In 2007 the V-Day Spotlight addresses Women in Conflict Zones because war exponentially increases the crimes of violence against women and girls. In equal measure the strength and resilience of women in rebuilding their communities and leading governments to peaceful solutions needs to be celebrated.
For women, not just during war but for decades to come, armed conflict means escalated military, sexual, and domestic violence, lack of security as a displaced person or refugee, and vulnerability to sex traffickers and coerced prostitution even by the peacekeepers themselves. Given the 21st century’s escalating armed conflicts, impunity for wartime sexual violence cannot be tolerated. As patterns of wartime rape and sexual violence continue today in places such as Sudan, Congo, and Iraq, it is paramount to expose and condemn these crimes through international media coverage and public outcry and efforts in our communities themselves.
V-Day first took aim at wartime sexual violence with the 2002 Spotlight: Afghanistan Is Everywhere, followed by the 2005 Spotlight: Women of Iraq: Under Siege, and the 2006 Spotlight: The Global V-Day Campaign for Justice to ‘Comfort Women.’ Our 2007 Spotlight will continue to ensure that wartime sexual violence remains in the media and public eye.
In June 2006, more than 250 participants from 30 countries met at the Palais d’Egmont in Brussels for the International Symposium on Sexual Violence in Conflict and Beyond. This historic three-day conference — convened by the Government of Belgium, the European Commission and UNFPA — brought together heads of UN agencies and NGOs, human activists and researchers, government ministers, doctors and other field-based humanitarian workers, parliamentarians, representatives from the International Criminal Court, military and police officers, and members of the media to share experiences, strategies and a renewed commitment to end the scourge of sexual violence in countries torn apart by war.
“Women are the Fabric: Reproductive Health for Communities in Crisis” (in EN, FR, SP) focuses on broader issues for women in humanitarian crises and also contains a chapter on violence against women in conflict:
European Parliament Resolution on Women and War: Women In Armed Conflicts And Their Role In Post-Conflict Reconstruction
This is the European Parliament resolution on the situation of women in armed conflicts and their role in the reconstruction and democratic process in post-conflict countries, based on a report by Belgian European Parliament member Veronique De Keyser.
Profile of the Humanitarian Situation in DRC
This two-page document profiles some of the root causes of the humanitarian situation in the DRC.
Humanitarian Crises Watch: Democratic Republic of Congo Humanitarian Impact of Elections
After over forty years, the DRC gradually moved toward relinquishing power and its governance to the Congolese people, who have just freely and democratically chosen — for the first time — their President and Representatives to the national and provincial assemblies. This report released in September of 2006 documents the impact of the ’06 elections in areas of DRC including Ituri, North Kivu, South Kivu and Katanga. It also looks at the elections’ impact on children, economic trends and armed forces.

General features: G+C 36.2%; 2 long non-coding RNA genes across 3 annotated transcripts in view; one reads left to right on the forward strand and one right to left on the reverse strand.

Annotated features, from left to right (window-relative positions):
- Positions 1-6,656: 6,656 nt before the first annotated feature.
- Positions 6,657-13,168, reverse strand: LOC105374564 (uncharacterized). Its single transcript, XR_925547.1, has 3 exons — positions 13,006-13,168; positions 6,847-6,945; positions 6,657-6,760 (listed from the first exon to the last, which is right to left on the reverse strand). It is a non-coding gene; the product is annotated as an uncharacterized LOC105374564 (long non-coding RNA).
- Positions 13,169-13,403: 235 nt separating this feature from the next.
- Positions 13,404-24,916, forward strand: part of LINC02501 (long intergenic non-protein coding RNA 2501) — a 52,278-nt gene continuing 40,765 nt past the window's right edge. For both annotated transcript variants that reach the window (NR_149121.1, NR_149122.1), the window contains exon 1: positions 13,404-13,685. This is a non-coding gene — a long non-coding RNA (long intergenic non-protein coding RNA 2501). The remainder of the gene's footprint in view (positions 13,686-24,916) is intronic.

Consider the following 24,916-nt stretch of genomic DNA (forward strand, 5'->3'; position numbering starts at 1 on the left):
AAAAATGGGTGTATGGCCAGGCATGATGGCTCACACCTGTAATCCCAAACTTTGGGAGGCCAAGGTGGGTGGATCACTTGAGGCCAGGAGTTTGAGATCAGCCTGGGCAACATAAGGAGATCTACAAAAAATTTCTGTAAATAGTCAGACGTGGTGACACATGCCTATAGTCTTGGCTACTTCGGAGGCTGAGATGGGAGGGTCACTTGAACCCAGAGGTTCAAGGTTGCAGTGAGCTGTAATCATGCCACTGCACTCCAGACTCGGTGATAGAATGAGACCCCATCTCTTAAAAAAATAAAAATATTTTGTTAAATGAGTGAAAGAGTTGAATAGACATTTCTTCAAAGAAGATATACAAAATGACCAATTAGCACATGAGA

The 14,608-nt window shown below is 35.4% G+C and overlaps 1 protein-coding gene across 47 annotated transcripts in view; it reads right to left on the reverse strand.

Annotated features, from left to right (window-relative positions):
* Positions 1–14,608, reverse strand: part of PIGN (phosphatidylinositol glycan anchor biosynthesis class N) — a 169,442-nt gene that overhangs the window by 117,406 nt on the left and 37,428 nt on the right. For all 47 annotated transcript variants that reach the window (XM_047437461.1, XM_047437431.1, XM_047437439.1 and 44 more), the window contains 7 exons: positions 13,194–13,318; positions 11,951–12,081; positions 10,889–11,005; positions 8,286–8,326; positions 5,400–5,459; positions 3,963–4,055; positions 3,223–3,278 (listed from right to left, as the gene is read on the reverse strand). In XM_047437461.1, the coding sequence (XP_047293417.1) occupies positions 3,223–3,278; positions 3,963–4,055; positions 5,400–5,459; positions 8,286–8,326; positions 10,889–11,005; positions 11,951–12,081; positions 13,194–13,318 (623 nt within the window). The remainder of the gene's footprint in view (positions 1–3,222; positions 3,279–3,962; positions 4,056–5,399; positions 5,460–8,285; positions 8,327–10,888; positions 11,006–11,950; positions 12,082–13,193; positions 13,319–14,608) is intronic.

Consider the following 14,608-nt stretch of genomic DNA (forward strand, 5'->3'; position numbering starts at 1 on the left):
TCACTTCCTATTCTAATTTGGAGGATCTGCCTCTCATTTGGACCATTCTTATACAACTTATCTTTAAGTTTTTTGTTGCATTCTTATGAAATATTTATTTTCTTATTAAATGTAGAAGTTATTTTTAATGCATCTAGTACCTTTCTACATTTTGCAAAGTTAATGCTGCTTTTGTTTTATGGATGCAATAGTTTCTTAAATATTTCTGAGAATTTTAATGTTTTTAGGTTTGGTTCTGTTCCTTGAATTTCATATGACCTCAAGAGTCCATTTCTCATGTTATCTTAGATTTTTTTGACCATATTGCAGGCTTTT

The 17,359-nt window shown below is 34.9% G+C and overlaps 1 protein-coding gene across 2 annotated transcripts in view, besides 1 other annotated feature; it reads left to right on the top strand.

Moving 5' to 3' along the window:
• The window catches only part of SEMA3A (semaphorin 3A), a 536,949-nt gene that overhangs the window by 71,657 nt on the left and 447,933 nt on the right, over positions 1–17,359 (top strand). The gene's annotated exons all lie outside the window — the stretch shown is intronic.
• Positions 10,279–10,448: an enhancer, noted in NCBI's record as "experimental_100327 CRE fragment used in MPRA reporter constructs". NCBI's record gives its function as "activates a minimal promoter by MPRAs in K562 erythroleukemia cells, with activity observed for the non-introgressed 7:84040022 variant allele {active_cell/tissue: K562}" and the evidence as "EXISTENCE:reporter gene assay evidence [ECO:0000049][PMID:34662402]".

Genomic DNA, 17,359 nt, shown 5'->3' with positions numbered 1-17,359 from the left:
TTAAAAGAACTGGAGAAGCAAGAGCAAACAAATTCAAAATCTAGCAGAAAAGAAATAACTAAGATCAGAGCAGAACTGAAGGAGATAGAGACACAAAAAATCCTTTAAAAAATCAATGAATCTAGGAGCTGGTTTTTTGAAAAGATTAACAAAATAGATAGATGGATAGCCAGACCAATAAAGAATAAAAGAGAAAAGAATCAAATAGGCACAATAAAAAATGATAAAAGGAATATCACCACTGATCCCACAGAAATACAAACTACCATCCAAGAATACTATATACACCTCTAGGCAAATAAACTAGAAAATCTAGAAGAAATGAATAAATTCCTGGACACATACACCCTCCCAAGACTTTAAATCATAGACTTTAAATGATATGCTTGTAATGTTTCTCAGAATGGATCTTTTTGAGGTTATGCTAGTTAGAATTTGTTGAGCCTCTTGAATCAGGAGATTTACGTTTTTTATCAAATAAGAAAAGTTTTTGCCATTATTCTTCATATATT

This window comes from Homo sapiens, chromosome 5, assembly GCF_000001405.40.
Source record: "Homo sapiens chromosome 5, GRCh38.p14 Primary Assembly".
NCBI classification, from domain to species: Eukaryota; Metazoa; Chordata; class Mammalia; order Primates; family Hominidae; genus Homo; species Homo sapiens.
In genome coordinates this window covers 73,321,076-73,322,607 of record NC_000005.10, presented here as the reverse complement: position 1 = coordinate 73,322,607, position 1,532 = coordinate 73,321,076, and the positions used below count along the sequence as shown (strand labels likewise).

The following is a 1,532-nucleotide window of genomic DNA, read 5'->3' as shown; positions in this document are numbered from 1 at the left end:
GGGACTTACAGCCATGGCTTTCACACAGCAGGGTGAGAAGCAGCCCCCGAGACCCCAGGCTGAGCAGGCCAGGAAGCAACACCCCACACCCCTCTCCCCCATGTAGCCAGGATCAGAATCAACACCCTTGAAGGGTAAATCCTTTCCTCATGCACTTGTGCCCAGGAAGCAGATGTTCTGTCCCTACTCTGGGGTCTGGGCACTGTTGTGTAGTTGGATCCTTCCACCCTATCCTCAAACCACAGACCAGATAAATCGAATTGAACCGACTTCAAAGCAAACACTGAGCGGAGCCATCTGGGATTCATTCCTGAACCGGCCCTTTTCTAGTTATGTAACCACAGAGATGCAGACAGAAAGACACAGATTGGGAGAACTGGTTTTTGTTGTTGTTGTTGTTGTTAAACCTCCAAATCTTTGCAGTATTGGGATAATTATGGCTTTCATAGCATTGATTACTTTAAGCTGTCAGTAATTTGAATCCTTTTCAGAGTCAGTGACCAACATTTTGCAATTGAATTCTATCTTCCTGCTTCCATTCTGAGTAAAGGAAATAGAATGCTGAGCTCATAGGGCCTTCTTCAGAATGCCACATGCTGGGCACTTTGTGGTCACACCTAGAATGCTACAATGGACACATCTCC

2007 Humanitarian Action Plan
The vicious circle of instability and violence claims an average of 30,000 lives per month in the DRC, and military operations trigger regular displacements of the congolese population. This document released by the United Nations documents what action steps need to be taken in the next year to reverse the violent and inhumane trends that now plague the country.
While global awareness about obstetric fistula—a vaginal tear resulting from prolonged obstructed labor—has increased, less is known about traumatic gynecologic fistula, a condition that can occur as the result of sexual violence, often in conflict settings. This document released in April of 2006 by The Acquire Project gives a brief overview of the condition and what is being done on a global level to combat the issue.
Traumatic Gynecologic Fistula as a Consequence of Sexual Violence in Conflict Settings: A Literature Review
This literature review, released by The Acquire Project in 2005 surveys the landscape of information on traumatic gynecologic fistula in conflict settings. It was prepared to stimulate discussion at the meeting on Traumatic Gynecologic Fistula: A Consequence of Sexual Violence in Conflict Settings, held September 6–8, 2005, in Addis Ababa, Ethiopia.
ACQUIRE Report on Traumatic Gynecologic Fistula: A Consequence of Sexual Violence in Conflict Settings
This document, released May 2006 is a Report of the meeting held in Addis Ababa, Ethiopia, September 6 to 8, 2005 with Addis Ababa Fistula Hospital, EngenderHealth/The ACQUIRE Project, Ethiopian Society of Obstetricians and Gynecologists and Synergie des Femmes pour les Victimes des Violences Sexuelles.
“The Hidden Consequence of War”
A feature story on traumatic fistula.
Background on Spotlight Campaigns
This document provides a background to the origin of the Spotlight Campaign and the past Spotlight issues
The Shan Women’s Action Network published “License to Rape” in 2002
The Karen Women’s Organization published “Shattering Silences” in 2004.